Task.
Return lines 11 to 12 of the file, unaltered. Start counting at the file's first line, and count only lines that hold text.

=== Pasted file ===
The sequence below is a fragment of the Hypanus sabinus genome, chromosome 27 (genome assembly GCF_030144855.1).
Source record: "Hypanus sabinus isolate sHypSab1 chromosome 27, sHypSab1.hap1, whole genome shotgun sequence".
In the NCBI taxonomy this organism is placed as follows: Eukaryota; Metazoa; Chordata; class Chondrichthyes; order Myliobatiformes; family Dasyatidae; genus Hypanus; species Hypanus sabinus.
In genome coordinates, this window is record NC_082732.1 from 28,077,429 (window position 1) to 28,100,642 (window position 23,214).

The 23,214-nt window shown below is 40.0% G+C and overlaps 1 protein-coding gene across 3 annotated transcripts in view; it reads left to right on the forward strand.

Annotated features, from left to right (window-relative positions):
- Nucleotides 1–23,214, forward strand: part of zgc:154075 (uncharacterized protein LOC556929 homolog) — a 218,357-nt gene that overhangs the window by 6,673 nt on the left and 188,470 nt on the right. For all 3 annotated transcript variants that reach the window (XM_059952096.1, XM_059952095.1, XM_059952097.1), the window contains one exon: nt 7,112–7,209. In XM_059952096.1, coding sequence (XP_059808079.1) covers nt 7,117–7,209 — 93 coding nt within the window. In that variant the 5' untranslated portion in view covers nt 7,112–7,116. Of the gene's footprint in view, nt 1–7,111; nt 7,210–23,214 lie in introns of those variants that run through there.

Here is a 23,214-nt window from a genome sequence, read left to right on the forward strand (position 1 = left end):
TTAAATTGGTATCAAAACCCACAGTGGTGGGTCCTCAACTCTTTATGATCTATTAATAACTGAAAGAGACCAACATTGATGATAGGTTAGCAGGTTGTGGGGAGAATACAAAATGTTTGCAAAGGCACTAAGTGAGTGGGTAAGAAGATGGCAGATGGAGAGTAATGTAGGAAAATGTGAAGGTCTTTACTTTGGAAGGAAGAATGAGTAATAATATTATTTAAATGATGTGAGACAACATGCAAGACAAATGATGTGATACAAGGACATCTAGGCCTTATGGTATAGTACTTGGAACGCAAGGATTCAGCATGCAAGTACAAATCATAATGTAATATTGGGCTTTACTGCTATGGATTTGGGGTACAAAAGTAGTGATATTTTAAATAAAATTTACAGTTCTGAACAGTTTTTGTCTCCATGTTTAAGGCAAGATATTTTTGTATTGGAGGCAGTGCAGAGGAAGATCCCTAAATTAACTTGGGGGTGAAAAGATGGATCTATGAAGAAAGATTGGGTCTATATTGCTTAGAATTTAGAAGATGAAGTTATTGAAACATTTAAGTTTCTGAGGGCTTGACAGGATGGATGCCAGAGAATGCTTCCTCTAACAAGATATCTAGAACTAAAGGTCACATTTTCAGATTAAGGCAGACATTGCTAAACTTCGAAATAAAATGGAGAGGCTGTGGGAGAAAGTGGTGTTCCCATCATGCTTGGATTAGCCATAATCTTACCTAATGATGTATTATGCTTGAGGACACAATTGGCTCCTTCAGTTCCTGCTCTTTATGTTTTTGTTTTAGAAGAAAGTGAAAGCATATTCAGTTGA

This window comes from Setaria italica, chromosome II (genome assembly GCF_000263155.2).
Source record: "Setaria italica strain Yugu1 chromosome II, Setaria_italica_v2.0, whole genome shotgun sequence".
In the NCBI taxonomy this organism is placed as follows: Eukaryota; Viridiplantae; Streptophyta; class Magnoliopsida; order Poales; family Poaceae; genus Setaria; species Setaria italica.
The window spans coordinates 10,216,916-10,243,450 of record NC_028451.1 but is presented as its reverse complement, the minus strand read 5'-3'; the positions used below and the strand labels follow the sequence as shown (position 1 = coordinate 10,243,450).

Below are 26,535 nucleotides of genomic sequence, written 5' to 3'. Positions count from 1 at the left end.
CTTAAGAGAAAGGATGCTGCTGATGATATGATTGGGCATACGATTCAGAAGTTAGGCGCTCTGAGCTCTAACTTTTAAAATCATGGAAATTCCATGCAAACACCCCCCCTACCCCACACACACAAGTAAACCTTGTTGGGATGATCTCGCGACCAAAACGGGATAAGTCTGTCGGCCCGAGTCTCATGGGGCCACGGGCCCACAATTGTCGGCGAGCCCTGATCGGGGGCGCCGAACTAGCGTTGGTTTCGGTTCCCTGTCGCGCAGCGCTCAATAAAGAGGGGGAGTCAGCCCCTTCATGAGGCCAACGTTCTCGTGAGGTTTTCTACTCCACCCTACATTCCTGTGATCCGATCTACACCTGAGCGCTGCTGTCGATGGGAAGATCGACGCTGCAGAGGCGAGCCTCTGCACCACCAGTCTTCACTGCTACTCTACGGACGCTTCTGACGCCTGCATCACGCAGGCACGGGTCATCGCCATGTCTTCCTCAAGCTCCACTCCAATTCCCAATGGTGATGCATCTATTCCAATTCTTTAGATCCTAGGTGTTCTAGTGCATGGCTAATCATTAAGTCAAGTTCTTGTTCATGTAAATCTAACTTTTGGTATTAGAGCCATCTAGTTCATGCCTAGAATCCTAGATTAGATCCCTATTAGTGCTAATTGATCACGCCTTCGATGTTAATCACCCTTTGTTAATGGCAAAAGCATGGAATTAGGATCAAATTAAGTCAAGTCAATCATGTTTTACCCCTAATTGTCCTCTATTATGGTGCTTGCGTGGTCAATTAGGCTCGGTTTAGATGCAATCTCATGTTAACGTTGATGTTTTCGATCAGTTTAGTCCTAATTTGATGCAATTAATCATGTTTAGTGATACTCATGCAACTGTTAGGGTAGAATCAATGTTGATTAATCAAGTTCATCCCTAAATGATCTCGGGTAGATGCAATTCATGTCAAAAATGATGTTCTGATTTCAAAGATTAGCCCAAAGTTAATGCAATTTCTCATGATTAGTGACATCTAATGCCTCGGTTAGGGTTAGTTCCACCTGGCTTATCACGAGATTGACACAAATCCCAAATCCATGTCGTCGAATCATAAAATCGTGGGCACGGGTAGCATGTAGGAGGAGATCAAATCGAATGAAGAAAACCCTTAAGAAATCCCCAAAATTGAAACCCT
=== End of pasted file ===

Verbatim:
Source record: "Setaria italica strain Yugu1 chromosome II, Setaria_italica_v2.0, whole genome shotgun sequence".
In the NCBI taxonomy this organism is placed as follows: Eukaryota; Viridiplantae; Streptophyta; class Magnoliopsida; order Poales; family Poaceae; genus Setaria; species Setaria italica.